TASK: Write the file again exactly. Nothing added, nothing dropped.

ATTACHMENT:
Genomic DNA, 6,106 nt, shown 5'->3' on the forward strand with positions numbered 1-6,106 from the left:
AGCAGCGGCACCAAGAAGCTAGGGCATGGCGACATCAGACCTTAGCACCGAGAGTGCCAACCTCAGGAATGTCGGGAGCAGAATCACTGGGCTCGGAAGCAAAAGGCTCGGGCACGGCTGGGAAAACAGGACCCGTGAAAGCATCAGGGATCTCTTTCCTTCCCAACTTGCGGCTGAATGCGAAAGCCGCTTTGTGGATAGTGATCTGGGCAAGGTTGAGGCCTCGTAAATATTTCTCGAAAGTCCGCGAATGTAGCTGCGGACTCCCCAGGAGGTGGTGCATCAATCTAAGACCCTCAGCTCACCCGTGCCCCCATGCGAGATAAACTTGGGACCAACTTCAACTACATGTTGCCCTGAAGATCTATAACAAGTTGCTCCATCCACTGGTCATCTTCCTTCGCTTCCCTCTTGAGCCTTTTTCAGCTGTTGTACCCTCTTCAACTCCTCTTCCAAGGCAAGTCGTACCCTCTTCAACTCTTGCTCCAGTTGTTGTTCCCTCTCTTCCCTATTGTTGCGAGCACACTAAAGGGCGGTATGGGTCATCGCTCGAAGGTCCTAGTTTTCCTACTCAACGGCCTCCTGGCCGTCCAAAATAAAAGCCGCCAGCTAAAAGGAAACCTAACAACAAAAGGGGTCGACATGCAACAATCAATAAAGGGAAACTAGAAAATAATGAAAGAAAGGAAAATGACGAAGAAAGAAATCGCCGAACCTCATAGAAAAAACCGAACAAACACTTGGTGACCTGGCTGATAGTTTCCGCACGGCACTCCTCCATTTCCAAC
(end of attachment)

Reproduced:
Genomic DNA, 6,106 nt, shown 5'->3' on the forward strand with positions numbered 1-6,106 from the left:
AGCAGCGGCACCAAGAAGCTAGGGCATGGCGACATCAGACCTTAGCACCGAGAGTGCCAACCTCAGGAATGTCGGGAGCAGAATCACTGGGCTCGGAAGCAAAAGGCTCGGGCACGGCTGGGAAAACAGGACCCGTGAAAGCATCAGGGATCTCTTTCCTTCCCAACTTGCGGCTGAATGCGAAAGCCGCTTTGTGGATAGTGATCTGGGCAAGGTTGAGGCCTCGTAAATATTTCTCGAAAGTCCGCGAATGTAGCTGCGGACTCCCCAGGAGGTGGTGCATCAATCTAAGACCCTCAGCTCACCCGTGCCCCCATGCGAGATAAACTTGGGACCAACTTCAACTACATGTTGCCCTGAAGATCTATAACAAGTTGCTCCATCCACTGGTCATCTTCCTTCGCTTCCCTCTTGAGCCTTTTTCAGCTGTTGTACCCTCTTCAACTCCTCTTCCAAGGCAAGTCGTACCCTCTTCAACTCTTGCTCCAGTTGTTGTTCCCTCTCTTCCCTATTGTTGCGAGCACACTAAAGGGCGGTATGGGTCATCGCTCGAAGGTCCTAGTTTTCCTACTCAACGGCCTCCTGGCCGTCCAAAATAAAAGCCGCCAGCTAAAAGGAAACCTAACAACAAAAGGGGTCGACATGCAACAATCAATAAAGGGAAACTAGAAAATAATGAAAGAAAGGAAAATGACGAAGAAAGAAATCGCCGAACCTCATAGAAAAAACCGAACAAACACTTGGTGACCTGGCTGATAGTTTCCGCACGGCACTCCTCCATTTCCAAC